major macro economic indicators
|GDP growth (%)||4.6||3.4||3.5||3.3|
|Inflation (yearly average) (%)||3.4||1.7||1.6||2.2|
|Budget balance (% GDP)||-3.3||-3.9||-3.5||-3.0|
|Current account balance (% GDP)||1.2||0.3||2.2||3.0|
|Public debt (% GDP)||73.0||68.5||66.5||63.5|
- Open and diversified economy, strengthened by the country’s admission to the OECD in 2010
- Industry dominated by high-tech products
- Highly skilled labour force
- Political and financial support from the United States and the diaspora
- Natural gas production since mid-2013 from large offshore reserves
- Political fragmentation and weak coalition governments
- Stagnation on peace talks between Israel and the Palestinians
- Insecurity undermining economic potential
- Relatively high public debt
Fragile new coalition government and growth expected to decline slightly in 2014
The early parliamentary elections at the end of January 2013 led to a weakening of the conservative bloc, led by the outgoing prime minister, Benyamin Netanyahu – of the right-wing Likud Party allied with the ultranationalist Israel Beitenu group – and to the rise of a new centrist party, Yesh Atid (Future Party). The new coalition government formed in March by B. Netanyahu – with the addition of centrist parties, among them Yesh Atid, and of a recently formed ultranationalist party, Bayit Yehudi (Jewish Homeland), to the detriment of the ultra-orthodox parties – is therefore weak, because it is composed of members with different political opinions and competing interests.
Economic growth is expected to decline slightly compared with 2013, with private consumption suffering from planned tax increases. However, production and investment will be stimulated by the expansion of the gas sector, after the start of operations in April 2013 on the offshore Tamar field.
Fiscal austerity and comfortable external financial situation
In late 2010 the authorities adopted a biennial fiscal budget in an attempt to limit parliamentary debate related to the existence of precarious government coalitions. The new coalition government favours on the whole the same economic direction as the previous one, which advocated economic liberalism, chiefly through public spending cuts and privatisation. It will be making budget cuts, particularly in social spending, but also introducing tax increases, despite the unpopularity of such measures, in order to achieve a deficit reduction in 2014. No real structural reforms are planned, however, and the main public spending items will still be debt servicing, defence and education, while the public debt to GDP ratio will diminish slightly.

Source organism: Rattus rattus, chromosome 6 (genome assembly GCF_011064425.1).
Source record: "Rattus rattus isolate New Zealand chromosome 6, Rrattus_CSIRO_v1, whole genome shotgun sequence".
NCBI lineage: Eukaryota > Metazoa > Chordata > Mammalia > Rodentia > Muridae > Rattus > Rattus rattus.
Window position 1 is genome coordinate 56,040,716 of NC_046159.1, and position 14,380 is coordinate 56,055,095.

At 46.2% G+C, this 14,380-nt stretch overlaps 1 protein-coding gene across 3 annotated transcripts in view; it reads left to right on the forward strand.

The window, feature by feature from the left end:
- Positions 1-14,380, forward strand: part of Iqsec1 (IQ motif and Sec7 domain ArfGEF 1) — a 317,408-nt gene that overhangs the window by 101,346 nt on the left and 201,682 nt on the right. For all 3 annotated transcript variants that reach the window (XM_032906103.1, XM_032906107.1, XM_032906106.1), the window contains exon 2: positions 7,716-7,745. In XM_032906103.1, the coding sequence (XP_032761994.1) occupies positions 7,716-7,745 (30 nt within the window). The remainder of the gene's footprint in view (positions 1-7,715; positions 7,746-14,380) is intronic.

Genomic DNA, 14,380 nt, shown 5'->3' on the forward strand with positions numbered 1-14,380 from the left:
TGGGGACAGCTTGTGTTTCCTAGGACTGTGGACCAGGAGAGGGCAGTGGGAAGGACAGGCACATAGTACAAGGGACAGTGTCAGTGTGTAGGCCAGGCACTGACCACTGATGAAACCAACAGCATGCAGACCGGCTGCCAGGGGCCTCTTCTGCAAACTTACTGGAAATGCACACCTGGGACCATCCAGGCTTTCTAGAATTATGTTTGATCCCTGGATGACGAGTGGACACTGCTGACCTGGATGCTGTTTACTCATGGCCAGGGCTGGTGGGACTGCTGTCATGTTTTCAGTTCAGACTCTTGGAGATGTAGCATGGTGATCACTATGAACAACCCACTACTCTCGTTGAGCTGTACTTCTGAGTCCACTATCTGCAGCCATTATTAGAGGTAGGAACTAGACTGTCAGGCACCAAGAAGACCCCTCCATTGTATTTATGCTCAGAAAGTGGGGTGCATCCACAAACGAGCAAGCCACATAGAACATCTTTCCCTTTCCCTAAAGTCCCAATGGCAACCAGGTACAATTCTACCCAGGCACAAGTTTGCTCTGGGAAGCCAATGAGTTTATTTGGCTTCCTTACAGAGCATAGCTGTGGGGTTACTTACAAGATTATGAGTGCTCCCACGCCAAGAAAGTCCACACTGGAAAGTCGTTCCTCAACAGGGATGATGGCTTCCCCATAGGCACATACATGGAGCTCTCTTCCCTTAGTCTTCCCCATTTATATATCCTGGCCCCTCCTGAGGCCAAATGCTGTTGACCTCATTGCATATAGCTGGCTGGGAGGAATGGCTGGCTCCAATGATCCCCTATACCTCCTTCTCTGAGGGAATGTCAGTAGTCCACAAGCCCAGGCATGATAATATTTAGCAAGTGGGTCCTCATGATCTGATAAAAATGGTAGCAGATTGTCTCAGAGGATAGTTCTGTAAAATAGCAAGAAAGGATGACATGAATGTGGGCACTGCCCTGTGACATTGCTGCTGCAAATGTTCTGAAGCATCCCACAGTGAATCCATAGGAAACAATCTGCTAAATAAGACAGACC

The trade deficit is forecast to narrow further in 2014, despite an appreciation of the shekel, which is hurting Israel’s sales. Exports of goods to Israel’s main trading partners, Europe and the United States (each about a third of the total) will grow moderately, but sales to Asia (20% of the total) will increase a little more significantly. As for imports, those of hydrocarbons will decrease appreciably because Israel plans to greatly reduce its dependence on them by expanding local gas production. Moreover, the growth of services to businesses – mainly software and high tech products – will be modest, while tourism is fairly healthy. Overall, the current account surplus will be consolidated, while the country enjoys a sound external financial situation thanks to easily manageable external debt (ratio of 30% to GDP forecast for 2014) and a substantial level of foreign exchange reserves (expected to represent 10 months of imports[C1] by the end of 2014).
Weak growth outlook for business activity
The overall growth outlook for business activity in 2014 looks likely to be weak, apart from the specific hydrocarbon sector. Manufacturing, particularly in pharmaceuticals, will post limited growth due to a modest increase in sales on the domestic market but also in exports because of the appreciation of the shekel. The sales of business services will also increase moderately both in Israeland abroad. Distribution will be hit by the squeeze on household consumption due to the policy of fiscal austerity, but activity should remain fairly sustained in the sectors of transport and communications. Growth is expected in hotel sector as tourism is set to climb slightly. [C2] Finally, the rate of growth in the construction sector could accelerate, due particularly to the new government’s housing programme.
Strength of the banking system and businesses’ good financial situation
Highly concentrated and favouring domestic business, the banking sector is strong. It is well capitalised with a limited portfolio of non-performing loans, but excessively prudent management means profitability is mediocre.
Israeli businesses are standing up fairly well to the vagaries of the economic cycle and to any credit restrictions. They are in a reasonable financial position and Coface’s payment record too is generally a bit better than the world average.